This past Saturday, I got a chance to sit down and play some matches in Atlus’s upcoming Persona 4 Arena fighting game. The game is developed by Arc System Works (ArcSys for short), the same people behind Guilty Gear, BlazBlue, Arcana Heart 3, and other games. It’s developed in such a way as to be easy for people unfamiliar with fighting games, such as many hardcore (J)RPG fans, to pick up and learn, while simultaneously having some advanced game mechanics. While they’re not necessary to be good at the game, they create a game engine fighting game veterans will appreciate and enjoy.
I definitely wouldn’t call myself a veteran of fighting games as I only truly have been learning the genre for about eight months now, but I’m definitely more familiar than most gamers nowadays. The game I’m most solid in is BlazBlue, as is apparent from the review I did for Continuum Shift Extend. Because of my familiarity with ArcSys games and my love of Persona, I have been highly anticipating Persona 4 Arena. Over the weekend, I attended the Evolution Championship Series in Las Vegas, a ten-year-old fighting game tournament that’s currently the largest in the country. There, Atlus was awesome enough to bring six setups with playable versus on them, and I had the opportunity to play a decent number of matches and give myself a good idea if the hype surrounding the game is all that it’s cracked up to be.
Surely enough, the game feels solid. It seems easier to pick up than most other fighting games because of the way the inputs are. First of all, there are no truly difficult inputs; pretty much all normal attacks are a direction and a button, or just a button. Additionally, the properties of these attacks are mostly the same across the board for all the characters; in general, down and A will be a low attack, down and B will be an air-unblockable attack, jumping B will be an overhead, and so forth. “Dragon Punch” moves, or those with startup invincibility, are a simple press of the B and D buttons in tandem rather than the zigzag motion that most fighting games use, including other games by ArcSys. Special moves are a simple quarter-circle and a button, while supers use double quarter-circles. There’s also the A button auto-combo which executes a small combo just by repeatedly pressing the A button. This combo doesn’t do much damage, but it can be cancelled into other moves and supers. Ultimately, these things combined make it not only easy to pick up the game, but also make it much easier to play multiple characters.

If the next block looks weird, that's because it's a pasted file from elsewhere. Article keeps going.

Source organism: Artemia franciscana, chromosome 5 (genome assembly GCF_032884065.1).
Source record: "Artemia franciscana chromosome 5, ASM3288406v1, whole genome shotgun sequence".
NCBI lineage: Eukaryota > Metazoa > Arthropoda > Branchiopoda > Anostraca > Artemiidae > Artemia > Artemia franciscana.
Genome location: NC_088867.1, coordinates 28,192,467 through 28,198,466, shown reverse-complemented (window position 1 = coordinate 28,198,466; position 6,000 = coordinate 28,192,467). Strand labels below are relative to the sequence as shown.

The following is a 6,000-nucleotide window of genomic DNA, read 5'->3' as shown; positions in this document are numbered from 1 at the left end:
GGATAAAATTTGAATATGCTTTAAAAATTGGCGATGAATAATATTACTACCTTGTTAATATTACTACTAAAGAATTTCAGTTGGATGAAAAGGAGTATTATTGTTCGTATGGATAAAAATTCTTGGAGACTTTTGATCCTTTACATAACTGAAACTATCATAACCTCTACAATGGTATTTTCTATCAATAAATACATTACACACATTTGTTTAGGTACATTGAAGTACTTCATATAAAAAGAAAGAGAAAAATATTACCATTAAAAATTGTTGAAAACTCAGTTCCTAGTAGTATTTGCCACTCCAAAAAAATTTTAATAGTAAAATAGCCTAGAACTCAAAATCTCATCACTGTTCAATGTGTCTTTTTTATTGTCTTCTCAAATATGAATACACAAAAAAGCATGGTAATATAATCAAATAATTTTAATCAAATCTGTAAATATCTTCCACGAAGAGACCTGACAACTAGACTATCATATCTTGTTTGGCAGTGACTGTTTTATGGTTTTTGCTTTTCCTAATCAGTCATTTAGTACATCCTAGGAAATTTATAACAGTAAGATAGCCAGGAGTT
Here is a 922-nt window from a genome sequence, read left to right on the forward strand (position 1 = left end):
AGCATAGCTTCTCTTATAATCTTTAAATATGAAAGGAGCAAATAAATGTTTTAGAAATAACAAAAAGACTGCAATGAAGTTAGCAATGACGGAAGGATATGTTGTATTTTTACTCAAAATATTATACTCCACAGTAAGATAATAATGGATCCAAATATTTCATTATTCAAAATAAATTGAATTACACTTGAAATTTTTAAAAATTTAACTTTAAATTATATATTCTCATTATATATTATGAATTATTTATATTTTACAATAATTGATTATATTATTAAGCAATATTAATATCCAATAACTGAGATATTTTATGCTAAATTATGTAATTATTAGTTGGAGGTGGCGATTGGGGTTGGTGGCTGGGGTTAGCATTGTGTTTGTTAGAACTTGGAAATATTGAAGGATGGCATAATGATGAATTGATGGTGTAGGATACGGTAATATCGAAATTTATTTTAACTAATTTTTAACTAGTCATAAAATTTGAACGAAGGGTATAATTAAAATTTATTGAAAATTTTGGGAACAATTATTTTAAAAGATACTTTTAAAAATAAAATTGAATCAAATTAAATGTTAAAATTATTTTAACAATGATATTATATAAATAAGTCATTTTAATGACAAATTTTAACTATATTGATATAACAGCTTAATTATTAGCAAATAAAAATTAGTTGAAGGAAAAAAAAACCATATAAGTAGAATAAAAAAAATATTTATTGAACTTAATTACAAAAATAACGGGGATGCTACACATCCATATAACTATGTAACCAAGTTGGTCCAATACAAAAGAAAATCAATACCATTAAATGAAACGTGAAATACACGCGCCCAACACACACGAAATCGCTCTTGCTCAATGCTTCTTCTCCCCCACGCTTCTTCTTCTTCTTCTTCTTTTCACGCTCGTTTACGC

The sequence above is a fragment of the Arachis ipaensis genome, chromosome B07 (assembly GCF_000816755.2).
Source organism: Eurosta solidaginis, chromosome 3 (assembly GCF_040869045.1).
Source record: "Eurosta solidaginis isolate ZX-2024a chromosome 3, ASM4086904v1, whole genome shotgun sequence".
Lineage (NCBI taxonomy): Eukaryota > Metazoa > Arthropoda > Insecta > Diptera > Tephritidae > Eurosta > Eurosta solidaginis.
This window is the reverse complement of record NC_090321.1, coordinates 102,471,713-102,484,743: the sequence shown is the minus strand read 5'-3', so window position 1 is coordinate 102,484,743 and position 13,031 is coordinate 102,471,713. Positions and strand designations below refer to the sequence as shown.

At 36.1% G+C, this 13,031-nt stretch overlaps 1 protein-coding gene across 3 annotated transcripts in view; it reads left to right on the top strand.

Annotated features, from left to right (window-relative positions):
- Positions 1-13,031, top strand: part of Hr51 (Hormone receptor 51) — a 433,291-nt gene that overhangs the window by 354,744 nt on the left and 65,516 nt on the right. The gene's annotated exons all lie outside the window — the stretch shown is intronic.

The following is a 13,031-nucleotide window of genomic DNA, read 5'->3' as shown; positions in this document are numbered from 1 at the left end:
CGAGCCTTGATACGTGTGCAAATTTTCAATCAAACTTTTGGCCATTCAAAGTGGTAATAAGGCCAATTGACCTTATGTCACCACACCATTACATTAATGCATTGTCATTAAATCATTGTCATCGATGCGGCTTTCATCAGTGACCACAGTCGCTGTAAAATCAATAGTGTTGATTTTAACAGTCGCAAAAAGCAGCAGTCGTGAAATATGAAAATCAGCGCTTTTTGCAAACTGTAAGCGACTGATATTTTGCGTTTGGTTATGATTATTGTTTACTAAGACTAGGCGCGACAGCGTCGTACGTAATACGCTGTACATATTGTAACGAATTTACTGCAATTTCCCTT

The game also contains more advanced mechanics, such as the ability to pass through the opponent by pressing the A and C buttons, being able to manually turn the character around midair after crossing over, spending meter to cancel any move immediately, and much more. Some things are holdovers from BlazBlue and Guilty Gear, while others are new to ArcSys titles. In general, these things make Persona 4 Arena appeal to people like myself that want to play the game competitively. There’s also a relatively large roster to start with, totaling thirteen characters, that will likely expand in future patches and DLC. When playing the game, I didn’t notice any huge difference in strength between the current characters. Even those that have already been labeled as S-tier in Japan don’t feel truly overpowered. From what I played and what I saw, the game seems pretty well-balanced, and it’s apparent by the release of a patch for the Arcades that ArcSys does plan on keeping the game this way.
Over all, the game is promising and many people appear excited to play it. This is important because the more interested people means the larger the community for the game, which ultimately means more people to play with. Atlus is also pushing for the game pretty hard; the U.S. release is about a mere week after the Japanese one, and Atlus seems set to support Persona 4 Arena as much as they have King of Fighters XIII. Unfortunately, because Atlus USA also pushed for dual audio, some of the Japanese executives mandated a region lock to prevent reverse importation. This is the first time a game available on the PS3 will be receiving a region-lock, and I personally hope it’s the last. However, at the end of the day, it does seem that the game’s hype is well-deserved.